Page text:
CQU research project supports female sweet potato producers in PNG
Published:09 May 2023
Dr Cathy O'Mullan (right) with growers who participated in CQU's sweetpotato research project in Papua New Guinea.
In the Metuyufa village in the Eastern Highlands of Papua New Guinea, a group of ‘mama’ farmers are proudly feeding their children and building viable businesses, with support from a CQUniversity research project to improve yields and grow income.
The 5-year research project, led by Professor Phil Brown and funded by the Australian Centre for International Agricultural Research (ACIAR), was in partnership with PNG’s National Agriculture Research Institute and worked to enhance ‘kaukau’ (sweetpotato) value chains by improving harvest quality.
That sweetpotato project, along with other ACIAR initiatives to develop galip nut and cocoa value chains in PNG and Bougainville, are also part of a CQUniversity storytelling project to capture how women farmers in PNG have been empowered through agricultural support.
CQU public health researcher Dr Cathy O’Mullan, a co-investigator on the ACIAR sweetpotato project, secured further funding to interview 13 women farmers as part of a collaborative arts-based research project.
The research team used gender-sensitive storytelling to produce short videos, a photo book, and comics about participants’ experiences. The comics were created in the local language, Tok Pisin, to help communicate with the villagers involved in sweetpotato production.
Dr O’Mullan said the research was raising awareness of the valuable contribution women small-holders make to food production and food security in PNG.
“Women are often leaders in the farming and selling of produce, and our work aims to normalise women farmers’ involvement in business and family-decision making too,” Dr O’Mullan said.
“The growth of the agriculture sector in PNG must be inclusive of women; indeed, local food security depends upon their success.”
Sweetpotato grower Veronica Sipio was interviewed for the project, and is the president of the Hagareto Farmers Association in PNG.
She says support to establish supply chains to Port Moresby had been vital.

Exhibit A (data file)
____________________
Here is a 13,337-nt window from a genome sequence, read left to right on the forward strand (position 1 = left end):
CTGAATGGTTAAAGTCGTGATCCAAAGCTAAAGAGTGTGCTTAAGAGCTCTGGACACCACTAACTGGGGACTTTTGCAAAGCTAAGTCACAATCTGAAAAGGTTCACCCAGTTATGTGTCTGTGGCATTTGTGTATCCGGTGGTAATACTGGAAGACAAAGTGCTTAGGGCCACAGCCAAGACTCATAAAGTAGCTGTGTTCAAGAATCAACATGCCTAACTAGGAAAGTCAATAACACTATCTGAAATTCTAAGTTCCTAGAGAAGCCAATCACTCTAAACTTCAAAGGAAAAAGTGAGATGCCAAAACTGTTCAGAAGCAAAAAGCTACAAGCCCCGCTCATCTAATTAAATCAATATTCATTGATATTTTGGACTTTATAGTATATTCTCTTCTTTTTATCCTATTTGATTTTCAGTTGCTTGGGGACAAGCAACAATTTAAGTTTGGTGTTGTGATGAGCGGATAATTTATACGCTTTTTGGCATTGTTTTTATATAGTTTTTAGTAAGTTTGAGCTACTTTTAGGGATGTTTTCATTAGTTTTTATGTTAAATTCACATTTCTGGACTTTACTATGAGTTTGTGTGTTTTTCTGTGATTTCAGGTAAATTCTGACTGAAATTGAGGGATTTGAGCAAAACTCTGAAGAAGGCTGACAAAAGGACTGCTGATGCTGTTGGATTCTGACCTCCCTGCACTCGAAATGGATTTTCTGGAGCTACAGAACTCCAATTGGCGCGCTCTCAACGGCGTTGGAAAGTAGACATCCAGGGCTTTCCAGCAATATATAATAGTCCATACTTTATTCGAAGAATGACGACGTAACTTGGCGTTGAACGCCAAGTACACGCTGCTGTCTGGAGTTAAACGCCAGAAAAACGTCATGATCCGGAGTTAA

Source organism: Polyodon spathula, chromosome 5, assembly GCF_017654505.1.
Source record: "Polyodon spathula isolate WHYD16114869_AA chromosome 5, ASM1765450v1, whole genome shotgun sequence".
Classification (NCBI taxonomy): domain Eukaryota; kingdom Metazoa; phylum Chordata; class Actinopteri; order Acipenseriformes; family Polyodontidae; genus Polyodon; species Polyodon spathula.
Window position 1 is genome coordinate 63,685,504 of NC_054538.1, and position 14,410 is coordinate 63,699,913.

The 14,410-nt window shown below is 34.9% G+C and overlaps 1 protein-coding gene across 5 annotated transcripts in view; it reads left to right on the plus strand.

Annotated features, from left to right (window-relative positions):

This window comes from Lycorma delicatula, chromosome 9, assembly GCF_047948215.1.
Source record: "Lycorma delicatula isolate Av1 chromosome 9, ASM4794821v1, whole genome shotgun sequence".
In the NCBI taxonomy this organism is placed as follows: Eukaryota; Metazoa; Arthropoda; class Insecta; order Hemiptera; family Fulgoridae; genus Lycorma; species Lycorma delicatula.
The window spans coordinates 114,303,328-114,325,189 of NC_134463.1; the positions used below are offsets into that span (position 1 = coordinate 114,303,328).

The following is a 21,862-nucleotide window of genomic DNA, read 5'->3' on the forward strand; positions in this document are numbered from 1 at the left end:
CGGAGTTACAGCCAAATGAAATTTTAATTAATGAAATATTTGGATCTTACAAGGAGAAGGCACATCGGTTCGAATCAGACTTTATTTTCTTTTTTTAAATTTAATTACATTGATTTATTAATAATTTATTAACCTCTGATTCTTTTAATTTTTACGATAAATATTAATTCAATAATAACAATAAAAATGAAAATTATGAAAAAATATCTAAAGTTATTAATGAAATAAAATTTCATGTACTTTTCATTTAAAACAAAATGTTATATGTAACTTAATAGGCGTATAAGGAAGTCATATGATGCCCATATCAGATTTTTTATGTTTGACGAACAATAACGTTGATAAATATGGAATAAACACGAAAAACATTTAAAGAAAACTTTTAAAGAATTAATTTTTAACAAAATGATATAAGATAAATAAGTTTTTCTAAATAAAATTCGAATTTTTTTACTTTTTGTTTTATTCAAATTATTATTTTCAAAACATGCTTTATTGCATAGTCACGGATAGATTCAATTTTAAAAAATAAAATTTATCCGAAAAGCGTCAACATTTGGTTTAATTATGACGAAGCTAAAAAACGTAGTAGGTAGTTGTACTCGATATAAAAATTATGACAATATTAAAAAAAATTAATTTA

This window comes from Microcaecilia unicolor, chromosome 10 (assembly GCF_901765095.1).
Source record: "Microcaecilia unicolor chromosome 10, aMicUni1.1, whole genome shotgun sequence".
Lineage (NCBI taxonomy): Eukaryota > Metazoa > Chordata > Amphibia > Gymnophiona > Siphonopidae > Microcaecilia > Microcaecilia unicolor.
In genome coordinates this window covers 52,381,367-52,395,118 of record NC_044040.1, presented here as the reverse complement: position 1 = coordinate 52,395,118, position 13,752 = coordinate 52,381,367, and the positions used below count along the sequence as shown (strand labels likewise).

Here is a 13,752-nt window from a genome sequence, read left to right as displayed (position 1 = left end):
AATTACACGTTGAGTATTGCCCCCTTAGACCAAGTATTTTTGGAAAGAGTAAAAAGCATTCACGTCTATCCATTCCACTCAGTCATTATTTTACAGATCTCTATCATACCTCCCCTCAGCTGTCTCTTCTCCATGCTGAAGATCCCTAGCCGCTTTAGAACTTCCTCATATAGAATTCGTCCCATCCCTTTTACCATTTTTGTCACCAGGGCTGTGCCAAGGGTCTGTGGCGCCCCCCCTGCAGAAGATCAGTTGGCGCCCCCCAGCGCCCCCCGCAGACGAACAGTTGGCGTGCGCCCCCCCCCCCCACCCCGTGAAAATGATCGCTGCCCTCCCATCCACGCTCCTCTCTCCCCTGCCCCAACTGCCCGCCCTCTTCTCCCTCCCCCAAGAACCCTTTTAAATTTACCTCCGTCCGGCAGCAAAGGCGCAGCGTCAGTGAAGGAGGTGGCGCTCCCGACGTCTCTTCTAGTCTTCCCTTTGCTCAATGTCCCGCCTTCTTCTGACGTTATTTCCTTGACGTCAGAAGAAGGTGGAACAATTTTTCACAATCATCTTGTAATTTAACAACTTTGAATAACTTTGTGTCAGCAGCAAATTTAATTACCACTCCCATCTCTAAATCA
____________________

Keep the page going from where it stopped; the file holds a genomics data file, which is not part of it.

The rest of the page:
“When we go around and sell our produce… people say this food comes from Meteyufa – it comes from the mothers,” she said.
Most of the money Veronica and her husband Joachim make from sweetpotato farming goes towards school fees for their six biological and four adopted children.
She was one of the first farmers in the region to ship sweetpotato to markets in Port Moresby and Lae, and she now helps organise other women to do the same.
Veronica said ACIAR’s sweetpotato projects had been very encouraging for women farmers in the Asaro Valley.
“Some of us had given up but (ACIAR and local partner, Fresh Produce Development Agency) came and gave us good talks and stories about budgeting and how to cook food and how to market different food and how to make money,” she said.
As well as providing an income for her family, Veronica strives to be a positive role model too.
“I want to get a nice house and I want a place where (my children) can come and relax and enjoy life and help me in the garden," she said.
“The big thing they will see is that my hard work with sweetpotato has achieved this.”
The dream of permanent housing is a strong motivator for many of the members of the Hargareto Farmers Association.
Anna Gestik, another woman interviewed for the project, grows pathogen-tested sweetpotato, developed and supplied through ACIAR programs.
“I used to sleep in a bush materials house,” she said. “When ‘clean’ sweetpotato came I made it semi-permanent and now I sleep inside.
“But I haven’t finished yet.”
Dr O’Mullan emphasized the positive impact of the project on the livelihoods of PNG women and their families. She said it was exciting to collaborate with PNG women and to help showcase their stories of success.
“Throughout this project, we heard inspiring stories of how sweetpotato is being sold as a cash crop for urban markets, and as a raw material for new products; how women cocoa farmers are building a reputation among the world’s artisan chocolatiers; and how the galip nut has been transformed from a small cash crop into a profitable new industry,” she said.
“The women have a positive view of the future and hold high expectations.”
CQU’s five-year research project, supporting commercial sweetpotato production and marketing in the Papua New Guinea highlands, concluded in 2021.
Learn more about the project here: https://www.aciar.gov.au/project/hort-2014-097